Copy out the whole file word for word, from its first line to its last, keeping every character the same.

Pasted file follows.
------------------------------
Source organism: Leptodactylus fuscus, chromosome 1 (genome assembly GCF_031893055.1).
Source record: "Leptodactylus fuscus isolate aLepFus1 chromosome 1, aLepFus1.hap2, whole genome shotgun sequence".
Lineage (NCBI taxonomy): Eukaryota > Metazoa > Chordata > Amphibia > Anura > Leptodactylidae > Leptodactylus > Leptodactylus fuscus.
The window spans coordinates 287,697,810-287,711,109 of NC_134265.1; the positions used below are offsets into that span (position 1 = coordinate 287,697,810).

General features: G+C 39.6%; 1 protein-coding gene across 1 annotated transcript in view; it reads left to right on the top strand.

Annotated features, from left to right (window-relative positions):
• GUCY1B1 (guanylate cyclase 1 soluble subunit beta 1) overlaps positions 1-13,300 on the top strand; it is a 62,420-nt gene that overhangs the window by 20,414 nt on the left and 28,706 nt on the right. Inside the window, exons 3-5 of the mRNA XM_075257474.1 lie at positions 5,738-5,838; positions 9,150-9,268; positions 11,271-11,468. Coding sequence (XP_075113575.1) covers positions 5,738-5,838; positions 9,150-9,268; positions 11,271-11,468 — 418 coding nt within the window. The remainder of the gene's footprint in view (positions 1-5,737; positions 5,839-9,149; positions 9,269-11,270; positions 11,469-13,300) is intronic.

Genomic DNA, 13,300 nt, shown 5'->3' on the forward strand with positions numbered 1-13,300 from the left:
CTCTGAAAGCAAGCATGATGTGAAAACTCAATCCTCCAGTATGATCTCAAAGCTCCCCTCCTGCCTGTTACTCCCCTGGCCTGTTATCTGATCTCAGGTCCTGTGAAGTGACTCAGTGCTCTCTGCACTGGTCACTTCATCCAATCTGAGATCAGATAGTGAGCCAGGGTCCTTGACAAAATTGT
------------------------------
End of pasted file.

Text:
Source organism: Leptodactylus fuscus, chromosome 1 (genome assembly GCF_031893055.1).
Source record: "Leptodactylus fuscus isolate aLepFus1 chromosome 1, aLepFus1.hap2, whole genome shotgun sequence".
Lineage (NCBI taxonomy): Eukaryota > Metazoa > Chordata > Amphibia > Anura > Leptodactylidae > Leptodactylus > Leptodactylus fuscus.
The window spans coordinates 287,697,810-287,711,109 of NC_134265.1; the positions used below are offsets into that span (position 1 = coordinate 287,697,810).

General features: G+C 39.6%; 1 protein-coding gene across 1 annotated transcript in view; it reads left to right on the top strand.

Annotated features, from left to right (window-relative positions):
• GUCY1B1 (guanylate cyclase 1 soluble subunit beta 1) overlaps positions 1-13,300 on the top strand; it is a 62,420-nt gene that overhangs the window by 20,414 nt on the left and 28,706 nt on the right. Inside the window, exons 3-5 of the mRNA XM_075257474.1 lie at positions 5,738-5,838; positions 9,150-9,268; positions 11,271-11,468. Coding sequence (XP_075113575.1) covers positions 5,738-5,838; positions 9,150-9,268; positions 11,271-11,468 — 418 coding nt within the window. The remainder of the gene's footprint in view (positions 1-5,737; positions 5,839-9,149; positions 9,269-11,270; positions 11,469-13,300) is intronic.

Genomic DNA, 13,300 nt, shown 5'->3' on the forward strand with positions numbered 1-13,300 from the left:
CTCTGAAAGCAAGCATGATGTGAAAACTCAATCCTCCAGTATGATCTCAAAGCTCCCCTCCTGCCTGTTACTCCCCTGGCCTGTTATCTGATCTCAGGTCCTGTGAAGTGACTCAGTGCTCTCTGCACTGGTCACTTCATCCAATCTGAGATCAGATAGTGAGCCAGGGTCCTTGACAAAATTGT